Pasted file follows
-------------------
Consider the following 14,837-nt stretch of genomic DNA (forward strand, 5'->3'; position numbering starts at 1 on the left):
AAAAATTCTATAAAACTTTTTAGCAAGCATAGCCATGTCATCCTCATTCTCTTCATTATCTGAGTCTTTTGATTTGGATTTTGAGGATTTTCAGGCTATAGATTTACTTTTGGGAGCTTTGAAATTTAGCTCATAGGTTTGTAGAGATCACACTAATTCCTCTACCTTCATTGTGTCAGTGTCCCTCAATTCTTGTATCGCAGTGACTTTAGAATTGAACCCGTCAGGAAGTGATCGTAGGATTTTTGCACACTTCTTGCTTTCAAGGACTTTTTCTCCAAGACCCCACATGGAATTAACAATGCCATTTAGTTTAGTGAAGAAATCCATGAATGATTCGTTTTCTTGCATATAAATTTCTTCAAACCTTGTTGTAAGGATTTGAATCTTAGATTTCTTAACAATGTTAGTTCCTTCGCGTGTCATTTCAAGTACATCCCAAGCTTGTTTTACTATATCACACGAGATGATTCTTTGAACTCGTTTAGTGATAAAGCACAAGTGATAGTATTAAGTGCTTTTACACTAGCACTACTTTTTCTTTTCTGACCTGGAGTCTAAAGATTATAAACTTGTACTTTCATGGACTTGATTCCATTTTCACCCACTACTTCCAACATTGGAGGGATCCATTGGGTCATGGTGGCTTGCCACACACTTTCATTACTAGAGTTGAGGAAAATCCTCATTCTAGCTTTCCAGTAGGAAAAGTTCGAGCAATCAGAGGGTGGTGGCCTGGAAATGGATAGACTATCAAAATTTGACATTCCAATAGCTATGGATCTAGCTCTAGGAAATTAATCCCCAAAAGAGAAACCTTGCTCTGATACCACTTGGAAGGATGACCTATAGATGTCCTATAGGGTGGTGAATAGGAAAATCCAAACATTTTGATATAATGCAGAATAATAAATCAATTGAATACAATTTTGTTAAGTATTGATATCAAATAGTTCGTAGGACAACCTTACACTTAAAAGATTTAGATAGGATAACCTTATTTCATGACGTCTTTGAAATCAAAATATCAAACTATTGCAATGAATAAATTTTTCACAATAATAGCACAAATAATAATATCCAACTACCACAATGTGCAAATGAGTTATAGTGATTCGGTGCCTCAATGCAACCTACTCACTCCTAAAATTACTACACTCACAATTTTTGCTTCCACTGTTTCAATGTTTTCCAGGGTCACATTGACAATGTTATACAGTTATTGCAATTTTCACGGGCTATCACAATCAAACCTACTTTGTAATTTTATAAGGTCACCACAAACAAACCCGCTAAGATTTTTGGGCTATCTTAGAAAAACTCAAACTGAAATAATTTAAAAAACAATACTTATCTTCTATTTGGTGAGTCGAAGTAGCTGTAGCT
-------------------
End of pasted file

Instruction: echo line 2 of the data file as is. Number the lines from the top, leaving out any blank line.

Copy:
AAAAATTCTATAAAACTTTTTAGCAAGCATAGCCATGTCATCCTCATTCTCTTCATTATCTGAGTCTTTTGATTTGGATTTTGAGGATTTTCAGGCTATAGATTTACTTTTGGGAGCTTTGAAATTTAGCTCATAGGTTTGTAGAGATCACACTAATTCCTCTACCTTCATTGTGTCAGTGTCCCTCAATTCTTGTATCGCAGTGACTTTAGAATTGAACCCGTCAGGAAGTGATCGTAGGATTTTTGCACACTTCTTGCTTTCAAGGACTTTTTCTCCAAGACCCCACATGGAATTAACAATGCCATTTAGTTTAGTGAAGAAATCCATGAATGATTCGTTTTCTTGCATATAAATTTCTTCAAACCTTGTTGTAAGGATTTGAATCTTAGATTTCTTAACAATGTTAGTTCCTTCGCGTGTCATTTCAAGTACATCCCAAGCTTGTTTTACTATATCACACGAGATGATTCTTTGAACTCGTTTAGTGATAAAGCACAAGTGATAGTATTAAGTGCTTTTACACTAGCACTACTTTTTCTTTTCTGACCTGGAGTCTAAAGATTATAAACTTGTACTTTCATGGACTTGATTCCATTTTCACCCACTACTTCCAACATTGGAGGGATCCATTGGGTCATGGTGGCTTGCCACACACTTTCATTACTAGAGTTGAGGAAAATCCTCATTCTAGCTTTCCAGTAGGAAAAGTTCGAGCAATCAGAGGGTGGTGGCCTGGAAATGGATAGACTATCAAAATTTGACATTCCAATAGCTATGGATCTAGCTCTAGGAAATTAATCCCCAAAAGAGAAACCTTGCTCTGATACCACTTGGAAGGATGACCTATAGATGTCCTATAGGGTGGTGAATAGGAAAATCCAAACATTTTGATATAATGCAGAATAATAAATCAATTGAATACAATTTTGTTAAGTATTGATATCAAATAGTTCGTAGGACAACCTTACACTTAAAAGATTTAGATAGGATAACCTTATTTCATGACGTCTTTGAAATCAAAATATCAAACTATTGCAATGAATAAATTTTTCACAATAATAGCACAAATAATAATATCCAACTACCACAATGTGCAAATGAGTTATAGTGATTCGGTGCCTCAATGCAACCTACTCACTCCTAAAATTACTACACTCACAATTTTTGCTTCCACTGTTTCAATGTTTTCCAGGGTCACATTGACAATGTTATACAGTTATTGCAATTTTCACGGGCTATCACAATCAAACCTACTTTGTAATTTTATAAGGTCACCACAAACAAACCCGCTAAGATTTTTGGGCTATCTTAGAAAAACTCAAACTGAAATAATTTAAAAAACAATACTTATCTTCTATTTGGTGAGTCGAAGTAGCTGTAGCT